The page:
A word on gloves: When I first started dying my own hair, I was panicked about getting the dye on my hands or around my face, worrying that it would burn my skin. But over time, I’ve realized that it’s not that big of a deal. Yes, it’s probably a good idea to wear the plastic gloves that come with your box of hair dye, but it’s not the end of the world if you don’t as long as you wash your hands afterward (now, if you’re dealing with high pigment black or brown dye, you could have stained hands afterward, so that would be a different story). In other words, you’re not going to chemically burn yourself, so don’t panic. I also tend to take a warm washcloth and wipe off any excess dye around my face/forehead, just to doubly protect my skin.

For the blondes: Sorry brunettes, but I don’t have many color-specific tips for you as I do for blondes. And blond shades can be a bit tricky sometimes. Again, follow the directions, keep an extra box on hand in case you need to repeat the process, but I’ve also learned to be aware of what color you are choosing. For example, if you like a more natural, honey-kissed blond, avoid all hair colors that use the word “ash.” Ashy tones tend to be cooler, and on some people, they can skew gray and violet. If you do not want to avoid warm tones and get the coolest (as in tone) blonde possible, then “ash” is your friend. Just make sure you 1.) keep a close eye on your hair as it’s developing. I’ve learned to pull the plug and rinse when the solution on my hair starts to darken to a gray/purple look, if that makes sense. You really do have to check it often to make sure it’s not too heavy on the ash. 2.) To get the cool blond tone you crave, your hair may look a little “grey” or violet even for a few days. This is what the stranger at the basketball game (above) told me, and I’m so glad she did. Just as she promised me, I’m promising you: If your blond is a little too cool for you, it will improve over the next few days with each washing. If you want to speed up the process, wash you hair a few times with a clarifying shampoo or, in a pinch, even a bit of Dawn dishwashing liquid (the blue stuff) which will pull some of the ashy tone out of your hair. Be careful on the latter as it can be a bit damaging to already weak hair. But, fear not–I’ve turned to Dawn more than a few times and I still have plenty of hair!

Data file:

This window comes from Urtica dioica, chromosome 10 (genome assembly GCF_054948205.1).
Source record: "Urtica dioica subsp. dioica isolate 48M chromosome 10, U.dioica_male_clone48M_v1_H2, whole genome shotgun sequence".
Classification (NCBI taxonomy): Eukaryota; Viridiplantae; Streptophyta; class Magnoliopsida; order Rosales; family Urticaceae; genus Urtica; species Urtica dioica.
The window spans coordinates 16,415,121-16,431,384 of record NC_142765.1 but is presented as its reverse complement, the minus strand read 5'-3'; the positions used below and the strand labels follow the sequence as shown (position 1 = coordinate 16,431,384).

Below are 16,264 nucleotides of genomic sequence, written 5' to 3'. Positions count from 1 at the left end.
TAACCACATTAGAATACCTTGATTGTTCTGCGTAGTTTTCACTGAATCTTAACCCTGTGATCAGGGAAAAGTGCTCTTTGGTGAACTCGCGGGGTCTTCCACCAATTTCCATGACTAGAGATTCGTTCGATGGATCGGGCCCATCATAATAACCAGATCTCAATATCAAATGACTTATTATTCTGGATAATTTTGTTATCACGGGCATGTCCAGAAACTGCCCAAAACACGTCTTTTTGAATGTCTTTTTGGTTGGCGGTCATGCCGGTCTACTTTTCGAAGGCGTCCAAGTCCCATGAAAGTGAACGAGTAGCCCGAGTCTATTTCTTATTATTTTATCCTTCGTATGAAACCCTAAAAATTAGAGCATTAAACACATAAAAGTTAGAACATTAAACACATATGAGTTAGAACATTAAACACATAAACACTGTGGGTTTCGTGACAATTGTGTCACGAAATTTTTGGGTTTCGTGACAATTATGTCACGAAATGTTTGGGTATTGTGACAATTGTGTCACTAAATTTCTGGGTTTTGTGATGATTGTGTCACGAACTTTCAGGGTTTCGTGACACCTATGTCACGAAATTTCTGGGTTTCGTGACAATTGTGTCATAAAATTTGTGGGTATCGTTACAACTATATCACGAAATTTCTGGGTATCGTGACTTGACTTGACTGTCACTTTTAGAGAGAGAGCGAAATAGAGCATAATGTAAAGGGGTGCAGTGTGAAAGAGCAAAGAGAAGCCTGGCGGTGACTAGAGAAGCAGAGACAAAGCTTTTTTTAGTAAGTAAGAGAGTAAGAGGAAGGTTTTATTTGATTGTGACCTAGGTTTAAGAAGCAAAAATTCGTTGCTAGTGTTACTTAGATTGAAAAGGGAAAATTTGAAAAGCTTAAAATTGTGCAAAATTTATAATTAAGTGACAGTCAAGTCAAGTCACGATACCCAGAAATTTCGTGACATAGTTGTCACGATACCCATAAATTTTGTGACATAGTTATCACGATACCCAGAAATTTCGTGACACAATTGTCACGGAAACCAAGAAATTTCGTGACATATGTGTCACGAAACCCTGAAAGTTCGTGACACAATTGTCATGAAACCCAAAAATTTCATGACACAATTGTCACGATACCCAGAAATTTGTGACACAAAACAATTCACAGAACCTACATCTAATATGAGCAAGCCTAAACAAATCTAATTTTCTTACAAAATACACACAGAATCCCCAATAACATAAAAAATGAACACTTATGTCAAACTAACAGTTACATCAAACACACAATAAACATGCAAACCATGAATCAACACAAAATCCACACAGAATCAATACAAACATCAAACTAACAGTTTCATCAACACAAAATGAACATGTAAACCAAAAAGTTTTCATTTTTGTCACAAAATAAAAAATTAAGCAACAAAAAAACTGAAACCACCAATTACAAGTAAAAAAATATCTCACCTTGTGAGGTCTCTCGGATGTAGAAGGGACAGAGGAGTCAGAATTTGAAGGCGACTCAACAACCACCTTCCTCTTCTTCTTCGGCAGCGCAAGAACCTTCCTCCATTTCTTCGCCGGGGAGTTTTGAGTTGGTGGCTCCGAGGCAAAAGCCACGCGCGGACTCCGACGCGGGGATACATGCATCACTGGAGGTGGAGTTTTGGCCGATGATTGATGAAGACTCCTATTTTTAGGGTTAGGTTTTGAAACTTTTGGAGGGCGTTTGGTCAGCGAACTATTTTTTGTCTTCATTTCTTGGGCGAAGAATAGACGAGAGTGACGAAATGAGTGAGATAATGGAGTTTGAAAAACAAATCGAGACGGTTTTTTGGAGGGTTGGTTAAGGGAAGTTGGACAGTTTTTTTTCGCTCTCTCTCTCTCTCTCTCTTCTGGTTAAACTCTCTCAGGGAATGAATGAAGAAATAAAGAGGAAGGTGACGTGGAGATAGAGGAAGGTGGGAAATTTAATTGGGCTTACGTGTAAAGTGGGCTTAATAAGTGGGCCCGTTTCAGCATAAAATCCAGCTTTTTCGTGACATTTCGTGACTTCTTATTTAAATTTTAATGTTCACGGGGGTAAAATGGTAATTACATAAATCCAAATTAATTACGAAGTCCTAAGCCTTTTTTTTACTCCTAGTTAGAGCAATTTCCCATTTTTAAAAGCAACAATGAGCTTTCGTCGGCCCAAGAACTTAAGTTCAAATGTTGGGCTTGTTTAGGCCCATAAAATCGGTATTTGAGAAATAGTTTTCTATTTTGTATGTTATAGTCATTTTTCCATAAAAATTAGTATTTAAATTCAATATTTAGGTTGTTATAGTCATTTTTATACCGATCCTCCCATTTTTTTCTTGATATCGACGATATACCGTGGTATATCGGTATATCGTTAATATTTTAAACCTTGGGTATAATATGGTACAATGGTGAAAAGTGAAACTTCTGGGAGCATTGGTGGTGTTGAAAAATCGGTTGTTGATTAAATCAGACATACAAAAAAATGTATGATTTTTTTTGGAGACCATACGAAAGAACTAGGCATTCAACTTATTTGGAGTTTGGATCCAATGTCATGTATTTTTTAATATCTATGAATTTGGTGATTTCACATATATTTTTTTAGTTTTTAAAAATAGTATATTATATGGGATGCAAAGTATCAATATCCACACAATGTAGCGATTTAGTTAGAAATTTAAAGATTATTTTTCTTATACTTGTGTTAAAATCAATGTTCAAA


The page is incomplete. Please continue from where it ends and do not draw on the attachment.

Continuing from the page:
Invest in some purple shampoo and conditioner: Again, this is another tip for blondes, but I’ve heard that it can help reduce that orangey look that stylists call “brassiness.” This is especially helpful two or three weeks into your most recent color when hair can sometimes take on brassy tones. See below for some product recs.

Get expert color at home with this new company: I am not sponsored or paid for this recommendation in any way, but I wanted to pass it along as it is genius! SO, my friend Beth who I used to work with at Glamour (she’s now a beauty editor at US Weekly) told me about eSalon today. Apparently their professionals can custom mix a color that is right for you and send it to your home with all the instructions. Um, genius! I may just break up with L’Oreal!

Your shopping list:

Hair dye: While there are so many great products and brands out there, I tend to really like L’Oreal Excellence line and also some of the boxes from Garnier. I’m currently alternating between L’Oreal’s “01” and “02” shades. Sometimes I mix them.

Alligator hair clips: I use these to help separate my hair while I paint in the color and also to secure in place when it’s developing. Try these.

A hair “paint brush”: Proof that I am not a hair professional, I have no clue what you call these brushes, but they are great for evenly distributing the dye, especially in critical places like at the roots. Check out this one.

A thick comb: A wide-tooth comb helps to section small rows of hair as you apply the dye and then to comb it all through to keep things even. I own this one and use it every time I dye my hair.

Purple shampoo and conditioner: Here is the shampoo that I feel works best (I’ve tried a ton) and I love this daily conditioner to fight brassiness (it’s cheap!). Also, I like this affordable clarifying shampoo for “oops” moments. And don’t forget about Dawn.

I think that’s it! Now, go dye your hair! And send me your pics and stories. I can’t wait to hear!